Guampdn.com reported about 95 percent of tin houses were destroyed in Chuuk state. Communications were down in the islands Saturday, but were restored Sunday. Kane Faylim, airport manager for the Chuuk state government told the Associated Press airport employees had clear rocks deposited by large waves from the runway of Chuuk’s airstrip Tuesday, which has now been reopened.
Maysak became the third typhoon of 2015, a record active early start to the year in the western Pacific, according to Weather Underground’s director of meteorology, Dr. Jeff Masters.
Western Pacific Ocean tropical cyclones, called typhoons, can occur any time of the year, but typically hit a relative minimum in February and early March.
The name Maysak is Cambodian for a kind of tree. –Jon Erdman
Earlier in March, Tropical Cyclone Pam made a direct hit on the southern islands of Vanuatu in the south Pacific.
NOAA Pacific Tropical Satellite Imagery
NOAA National Hurricane Center – for official forecasts and outlooks.
University of Wisconsin SSEC GOES Images and Loops
QuickScat Scatterometer Winds
RAMSDIS Online – Tropical
Navy Research Laboratory – Tropical Satellite Products
NASA Global Hydrology and Climate Center
The Geostationary Satellite Server – Tropical Page
NOAA/NESDIS Center for Satellite Applications and Research FPDT
Turkish grid under suspected massive cyber attack
Prolonged electricity outages in 40 Turkish cities, including Ankara and Istanbul, raised the suspicion that the country had Tuesday come under cyber attack. Huge traffic gridlocks, thousands trapped in elevators and air traffic chaos caused by control tower shutdowns forced the prime minister Ahmed Davutoglu to inform the public that the breakdowns were under investigation, including the possibility of cyber attacks on the control systems of main power stations across the country. By day’s end 65 percent of power had been restored.
A massive power cut caused chaos and shut down public transport across Turkey on Tuesday, with the government refusing to rule out that the electricity system had been the victim of an attack. The nationwide power cut, the worst in 15 years, began shortly after 10:30 am (0730 GMT) in Istanbul, the state-run Anatolia news agency quoted the Turkey Electricity Transmission Company (TEIAS) as saying. It was confirmed to have hit 49 of the country s 81 provinces, from the Greek border to those in the southeast neighbouring Iran and Iraq, and including Istanbul and the capital Ankara. Power was only fully restored across the country late in the evening, with the authorities still at a loss to explain the cause of the crisis. “Every possibility, including a terrorist attack, is being investigated,” said Prime Minister Ahmet Davutoglu after the magnitude of the outage became clear. He said a crisis cell has been established at the energy ministry to handle situation, which occurred as President Recep Tayyip Erdogan was out of the country on a visit to Slovakia. Energy Minister Taner Yildiz also said the authorities were investigating whether the power outage was due to a technical failure or a “cyber-attack.” “The most important thing for us is to bring the system back to life. This is not something we frequently experience,” said Yildiz, who was travelling with Erdogan. He later sought to calm tensions, saying power had been restored throughout Turkey and an investigation launched into the cause. “It is too early to say now if it is because of a technical reason, a manipulation, a foulplay, an operational mistake, or a cyber (attack).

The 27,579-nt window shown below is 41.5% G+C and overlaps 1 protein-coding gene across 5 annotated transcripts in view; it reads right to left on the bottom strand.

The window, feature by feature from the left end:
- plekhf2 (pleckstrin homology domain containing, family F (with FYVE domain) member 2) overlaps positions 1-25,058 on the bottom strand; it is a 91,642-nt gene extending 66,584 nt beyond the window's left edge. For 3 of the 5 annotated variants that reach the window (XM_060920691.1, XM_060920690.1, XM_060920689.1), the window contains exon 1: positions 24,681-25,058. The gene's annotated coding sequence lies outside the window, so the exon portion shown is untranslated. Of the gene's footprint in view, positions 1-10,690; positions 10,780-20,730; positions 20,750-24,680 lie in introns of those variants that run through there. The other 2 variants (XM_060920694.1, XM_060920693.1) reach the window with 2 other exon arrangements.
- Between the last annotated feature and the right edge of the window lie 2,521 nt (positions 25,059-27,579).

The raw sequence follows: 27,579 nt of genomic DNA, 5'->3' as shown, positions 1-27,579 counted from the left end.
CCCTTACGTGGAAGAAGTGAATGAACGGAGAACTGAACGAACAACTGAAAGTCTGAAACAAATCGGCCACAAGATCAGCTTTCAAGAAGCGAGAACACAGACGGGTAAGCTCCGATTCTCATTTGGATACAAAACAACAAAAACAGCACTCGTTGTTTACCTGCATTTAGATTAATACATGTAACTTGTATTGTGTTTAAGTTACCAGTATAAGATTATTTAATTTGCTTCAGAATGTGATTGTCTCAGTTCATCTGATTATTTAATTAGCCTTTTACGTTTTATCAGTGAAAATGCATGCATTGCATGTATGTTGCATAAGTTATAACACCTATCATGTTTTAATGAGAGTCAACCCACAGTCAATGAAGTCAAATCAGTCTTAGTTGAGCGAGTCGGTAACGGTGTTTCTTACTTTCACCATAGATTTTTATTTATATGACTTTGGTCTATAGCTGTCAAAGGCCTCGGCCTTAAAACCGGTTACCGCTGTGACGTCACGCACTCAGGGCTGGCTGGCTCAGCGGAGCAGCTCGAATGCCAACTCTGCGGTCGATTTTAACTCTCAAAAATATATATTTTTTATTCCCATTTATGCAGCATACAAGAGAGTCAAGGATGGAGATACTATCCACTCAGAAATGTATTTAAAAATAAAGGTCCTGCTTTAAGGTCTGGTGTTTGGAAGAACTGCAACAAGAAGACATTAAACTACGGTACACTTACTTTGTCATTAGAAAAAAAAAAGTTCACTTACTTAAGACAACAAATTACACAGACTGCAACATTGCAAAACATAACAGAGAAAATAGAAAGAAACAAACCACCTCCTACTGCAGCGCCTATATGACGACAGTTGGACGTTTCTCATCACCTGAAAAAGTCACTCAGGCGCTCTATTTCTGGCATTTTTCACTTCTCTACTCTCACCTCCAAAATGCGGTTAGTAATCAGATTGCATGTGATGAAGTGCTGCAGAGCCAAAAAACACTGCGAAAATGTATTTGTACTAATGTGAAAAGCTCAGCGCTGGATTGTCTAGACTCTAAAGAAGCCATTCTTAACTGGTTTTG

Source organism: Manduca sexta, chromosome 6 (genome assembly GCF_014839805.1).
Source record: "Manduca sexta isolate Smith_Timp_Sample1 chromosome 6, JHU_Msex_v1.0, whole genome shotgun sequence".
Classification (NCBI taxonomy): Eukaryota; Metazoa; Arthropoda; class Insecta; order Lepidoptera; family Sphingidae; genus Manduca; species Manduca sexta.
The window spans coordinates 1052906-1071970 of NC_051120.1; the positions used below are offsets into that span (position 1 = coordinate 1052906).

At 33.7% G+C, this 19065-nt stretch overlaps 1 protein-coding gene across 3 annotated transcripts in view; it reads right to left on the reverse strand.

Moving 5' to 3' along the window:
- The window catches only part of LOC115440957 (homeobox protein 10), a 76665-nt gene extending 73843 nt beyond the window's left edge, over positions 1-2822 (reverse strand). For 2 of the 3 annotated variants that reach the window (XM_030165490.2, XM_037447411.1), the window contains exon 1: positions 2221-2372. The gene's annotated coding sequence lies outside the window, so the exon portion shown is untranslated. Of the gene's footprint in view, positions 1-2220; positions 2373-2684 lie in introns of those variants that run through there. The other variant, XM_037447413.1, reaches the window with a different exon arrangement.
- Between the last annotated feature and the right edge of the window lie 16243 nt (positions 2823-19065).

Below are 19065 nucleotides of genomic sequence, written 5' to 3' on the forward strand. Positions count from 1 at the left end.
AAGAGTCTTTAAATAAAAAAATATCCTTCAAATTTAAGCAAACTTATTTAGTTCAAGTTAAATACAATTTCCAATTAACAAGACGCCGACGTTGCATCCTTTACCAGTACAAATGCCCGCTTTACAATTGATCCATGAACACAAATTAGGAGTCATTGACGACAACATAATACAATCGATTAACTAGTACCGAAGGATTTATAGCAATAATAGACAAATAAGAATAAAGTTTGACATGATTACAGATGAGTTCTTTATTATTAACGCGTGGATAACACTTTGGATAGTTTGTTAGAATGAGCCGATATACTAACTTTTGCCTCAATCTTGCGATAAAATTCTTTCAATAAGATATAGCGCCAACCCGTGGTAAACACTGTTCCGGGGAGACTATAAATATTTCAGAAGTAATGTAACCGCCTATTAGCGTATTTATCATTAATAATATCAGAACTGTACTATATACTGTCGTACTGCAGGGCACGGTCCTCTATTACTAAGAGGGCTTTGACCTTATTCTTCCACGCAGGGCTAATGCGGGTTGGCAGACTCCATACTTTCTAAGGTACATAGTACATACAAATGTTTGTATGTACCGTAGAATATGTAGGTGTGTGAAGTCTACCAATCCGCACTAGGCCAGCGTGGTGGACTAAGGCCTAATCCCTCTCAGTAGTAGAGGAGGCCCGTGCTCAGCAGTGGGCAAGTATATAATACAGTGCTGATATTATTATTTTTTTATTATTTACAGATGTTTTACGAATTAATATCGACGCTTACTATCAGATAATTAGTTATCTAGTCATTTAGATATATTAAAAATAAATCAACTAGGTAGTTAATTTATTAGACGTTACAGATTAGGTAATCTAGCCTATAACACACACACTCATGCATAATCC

We are looking into it… We cannot say they are excluded possibilities.” The energy ministry was quoted as saying by Turkish media that a power cut on this scale had not been seen in 15 years. The blackout trapped people in elevators while the metro systems in Ankara, Istanbul and Izmir all stopped working for several hours. Rescue teams rushed to subway stations to evacuate stranded travellers and bring them to ground level. Traffic lights also were not working in several spots in Istanbul and Ankara, causing huge traffic jams, with officers taking to the streets in an attempt to break the logjams. The Marmaray metro line which goes underneath the Bosphorus in Istanbul also went down while high speed train services from Ankara were also halted. Around three hours after the power cut struck Istanbul, the metro, tramway and the Marmaray underground system came back on line and resumed operations. In the heavily industrialised city of Izmit, near Istanbul, the cuts prevented many factories and workshops from functioning. There were conflicting initial reports about the cause of the outage, but Turkish grid operator TEIAS said it resulted from a severing of power lines between Europe and Turkey, and warned it could take hours before electricity is restored. The Chamber of Electrical Engineers of Turkey, however, claimed that it occurred because some private power suppliers had refused to sell electricity due to low prices. The DHA news agency said almost all provinces in Turkey were affected, except Van province in the east which imports electricity from neighbouring Iran. Conspiracy theories did the rounds on the Internet, with the situation the top trend under the hashtag #BuradaElektrikYok (There is no electricity here). Yildiz denied there was any link to the hostage drama in Istanbul where a radical leftists took a prosecutor hostage at a courthouse. The cut came at a particularly tense period in Turkey ahead of June 7 legislative elections and with Erdogan increasingly polarising society. The government is seeking to make peace with Kurdish militants while also dealing with the advance of Islamic State (IS) jihadists in Iraq and Syria up to the Turkish border.